If a 2 perf conversion kit was cheap and installable by the user or local camera technician, it would probably raise the values of certain camera bodies substantially. I still think it would be a good thing in the long run, especially if focused on standard cameras like the BL4.

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Eyemo's are fun and all, but they aren't practical for production.

I don't think Super 8 cameras are exactly production friendly either.

 

But a reflex, 2-perf Eyemo could have a Nikon lens mount and offer a ton of inexpensive glass.

 

Run times would make it impractical for most productions but it would make a great home movie camera! or as the conversions were often used, a crash camera or for placing in really hard to get to places with a remote wired run switch.

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I don't think Super 8 cameras are exactly production friendly either.

Ohh no doubt. Super 8 has nothing to do with production. Heck, even my blackmagic pocket camera is pretty much impossible to use on a production. It's great for having fun and making little projects, but for bigger things it's worthless.

 

But a reflex, 2-perf Eyemo could have a Nikon lens mount and offer a ton of inexpensive glass.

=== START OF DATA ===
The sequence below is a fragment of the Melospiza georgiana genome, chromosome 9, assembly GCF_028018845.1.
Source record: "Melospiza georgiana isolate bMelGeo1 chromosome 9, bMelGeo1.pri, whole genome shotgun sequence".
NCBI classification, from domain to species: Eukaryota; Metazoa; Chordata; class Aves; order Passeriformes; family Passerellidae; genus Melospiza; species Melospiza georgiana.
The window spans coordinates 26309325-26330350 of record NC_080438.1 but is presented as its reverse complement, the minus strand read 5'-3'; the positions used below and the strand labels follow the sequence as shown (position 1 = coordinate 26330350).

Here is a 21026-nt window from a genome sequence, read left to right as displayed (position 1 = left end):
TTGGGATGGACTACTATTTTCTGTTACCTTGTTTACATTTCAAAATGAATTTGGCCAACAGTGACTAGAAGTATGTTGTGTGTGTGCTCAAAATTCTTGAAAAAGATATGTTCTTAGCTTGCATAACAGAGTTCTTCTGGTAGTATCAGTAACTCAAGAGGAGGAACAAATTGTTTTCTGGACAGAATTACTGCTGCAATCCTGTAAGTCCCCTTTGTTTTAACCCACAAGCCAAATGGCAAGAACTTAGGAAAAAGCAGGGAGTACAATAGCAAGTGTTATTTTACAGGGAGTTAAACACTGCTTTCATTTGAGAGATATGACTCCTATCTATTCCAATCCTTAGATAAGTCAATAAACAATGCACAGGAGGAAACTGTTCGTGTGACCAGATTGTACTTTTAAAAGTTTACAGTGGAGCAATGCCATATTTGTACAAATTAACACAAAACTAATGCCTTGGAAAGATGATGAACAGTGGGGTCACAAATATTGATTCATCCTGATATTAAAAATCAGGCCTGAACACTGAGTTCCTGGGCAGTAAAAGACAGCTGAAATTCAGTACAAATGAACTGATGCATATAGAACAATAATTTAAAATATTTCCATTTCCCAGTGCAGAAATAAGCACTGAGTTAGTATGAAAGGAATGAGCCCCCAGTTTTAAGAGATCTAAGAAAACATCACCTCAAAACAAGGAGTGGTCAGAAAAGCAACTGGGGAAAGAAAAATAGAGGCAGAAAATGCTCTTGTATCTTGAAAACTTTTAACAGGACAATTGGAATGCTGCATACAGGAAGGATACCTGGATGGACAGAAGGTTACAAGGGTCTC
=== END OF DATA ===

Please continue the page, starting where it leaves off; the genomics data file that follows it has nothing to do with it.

That's true, but it makes A LOT of noise, so there goes any audio recording. Also, you won't want to keep switching loads ever 2 minutes, that's really annoying for cast and crew. It's great for that one C camera insert shot, but most productions require a follow focus, mattebox, video tap and sound recording. I've seen eyemo's with some of those things including reflex, but honestly, it's like trying to force a camera that wasn't designed to do something, into doing it because you don't want a real camera. I mean, you can get super 35mm sound cameras for peanuts today, sometimes less then an Eyemo! Crazy!

 

If you're thinking about home movies, the Bolex EBM with super 16 mod is absolutely the best. 3 minute loads, it's pretty quiet (not sync sound quiet, but quiet enough) and has all the bells and whistles built in. Honestly I've shot A LOT of stuff with Bolexes and love'em.

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My super 16 ACL is whisper quiet especially since Bernie at super 16 inc survived it. My wife asked if it was even running from across the room. She couldn't hear it at all. It's now my favorite camera to shoot with. My bolex rex 5 I sold to pay for the ACL was crazy loud... That famous tick tick frame counter.

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My super 16 ACL is whisper quiet especially since Bernie at super 16 inc survived it. My wife asked if it was even running from across the room. She couldn't hear it at all. It's now my favorite camera to shoot with. My bolex rex 5 I sold to pay for the ACL was crazy loud... That famous tick tick frame counter.

Well yea, I mean my LTR is super quiet, but it's a big/heavy camera. My EBM by contrast is a lot lighter, much smaller and uses those great c mount lenses, which are a lot of fun.